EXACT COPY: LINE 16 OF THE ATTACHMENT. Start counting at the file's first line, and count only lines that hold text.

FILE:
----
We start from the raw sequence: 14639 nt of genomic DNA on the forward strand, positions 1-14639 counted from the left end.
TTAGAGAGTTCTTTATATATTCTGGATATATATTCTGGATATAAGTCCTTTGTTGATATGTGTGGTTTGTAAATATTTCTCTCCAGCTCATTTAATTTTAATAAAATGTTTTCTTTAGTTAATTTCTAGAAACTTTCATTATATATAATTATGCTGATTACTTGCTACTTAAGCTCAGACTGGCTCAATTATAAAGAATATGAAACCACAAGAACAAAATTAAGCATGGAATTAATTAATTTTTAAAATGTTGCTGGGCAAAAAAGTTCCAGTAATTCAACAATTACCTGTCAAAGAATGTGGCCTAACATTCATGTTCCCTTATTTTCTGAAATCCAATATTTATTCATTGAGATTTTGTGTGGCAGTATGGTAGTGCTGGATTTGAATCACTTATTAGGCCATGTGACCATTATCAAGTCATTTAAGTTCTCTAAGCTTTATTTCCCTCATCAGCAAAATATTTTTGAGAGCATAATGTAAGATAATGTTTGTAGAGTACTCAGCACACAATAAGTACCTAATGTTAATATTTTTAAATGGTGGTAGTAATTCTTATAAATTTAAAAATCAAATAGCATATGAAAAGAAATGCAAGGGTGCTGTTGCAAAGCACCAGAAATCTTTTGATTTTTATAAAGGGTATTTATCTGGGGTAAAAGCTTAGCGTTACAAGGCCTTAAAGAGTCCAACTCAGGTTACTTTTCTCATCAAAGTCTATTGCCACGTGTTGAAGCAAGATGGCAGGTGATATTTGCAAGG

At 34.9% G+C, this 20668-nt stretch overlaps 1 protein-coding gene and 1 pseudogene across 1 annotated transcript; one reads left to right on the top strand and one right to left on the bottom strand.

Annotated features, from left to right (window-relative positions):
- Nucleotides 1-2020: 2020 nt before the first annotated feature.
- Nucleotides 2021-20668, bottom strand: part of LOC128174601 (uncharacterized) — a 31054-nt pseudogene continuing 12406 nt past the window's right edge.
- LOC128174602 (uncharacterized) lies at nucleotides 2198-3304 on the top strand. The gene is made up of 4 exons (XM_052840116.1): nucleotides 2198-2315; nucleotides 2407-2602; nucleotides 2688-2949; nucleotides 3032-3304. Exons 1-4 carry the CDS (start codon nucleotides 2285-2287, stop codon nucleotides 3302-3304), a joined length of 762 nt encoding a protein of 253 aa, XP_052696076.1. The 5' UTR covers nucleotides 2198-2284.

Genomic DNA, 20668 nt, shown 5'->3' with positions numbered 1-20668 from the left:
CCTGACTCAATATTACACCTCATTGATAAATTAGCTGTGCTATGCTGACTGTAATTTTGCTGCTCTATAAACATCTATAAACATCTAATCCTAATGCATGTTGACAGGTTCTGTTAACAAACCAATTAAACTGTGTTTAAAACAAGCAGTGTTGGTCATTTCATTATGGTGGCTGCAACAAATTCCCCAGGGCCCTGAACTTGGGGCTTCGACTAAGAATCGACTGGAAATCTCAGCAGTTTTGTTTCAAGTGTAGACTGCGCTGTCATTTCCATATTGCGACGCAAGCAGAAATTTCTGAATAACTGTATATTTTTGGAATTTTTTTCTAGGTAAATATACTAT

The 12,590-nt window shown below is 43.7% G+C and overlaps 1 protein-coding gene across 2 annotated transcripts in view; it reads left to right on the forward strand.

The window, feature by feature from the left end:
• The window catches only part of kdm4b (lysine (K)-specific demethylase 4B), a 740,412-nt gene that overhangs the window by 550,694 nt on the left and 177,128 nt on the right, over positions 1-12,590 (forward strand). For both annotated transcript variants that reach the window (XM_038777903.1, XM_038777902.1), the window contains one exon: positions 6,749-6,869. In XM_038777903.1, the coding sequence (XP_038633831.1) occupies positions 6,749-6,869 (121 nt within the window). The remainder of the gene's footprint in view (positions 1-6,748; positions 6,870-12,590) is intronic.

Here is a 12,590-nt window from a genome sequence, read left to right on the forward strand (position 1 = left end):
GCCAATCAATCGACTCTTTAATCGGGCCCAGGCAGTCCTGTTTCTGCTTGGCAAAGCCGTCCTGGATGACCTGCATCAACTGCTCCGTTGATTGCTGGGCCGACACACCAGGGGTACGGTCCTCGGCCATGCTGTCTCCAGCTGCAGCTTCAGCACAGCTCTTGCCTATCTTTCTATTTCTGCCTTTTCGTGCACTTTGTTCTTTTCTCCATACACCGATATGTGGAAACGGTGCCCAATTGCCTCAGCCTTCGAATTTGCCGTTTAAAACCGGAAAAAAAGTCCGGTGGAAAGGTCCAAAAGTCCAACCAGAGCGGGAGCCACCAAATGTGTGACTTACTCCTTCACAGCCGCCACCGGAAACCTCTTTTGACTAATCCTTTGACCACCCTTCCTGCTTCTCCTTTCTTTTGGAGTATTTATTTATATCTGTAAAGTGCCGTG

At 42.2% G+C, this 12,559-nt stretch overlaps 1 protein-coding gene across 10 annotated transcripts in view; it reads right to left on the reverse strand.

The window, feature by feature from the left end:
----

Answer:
The window, feature by feature from the left end: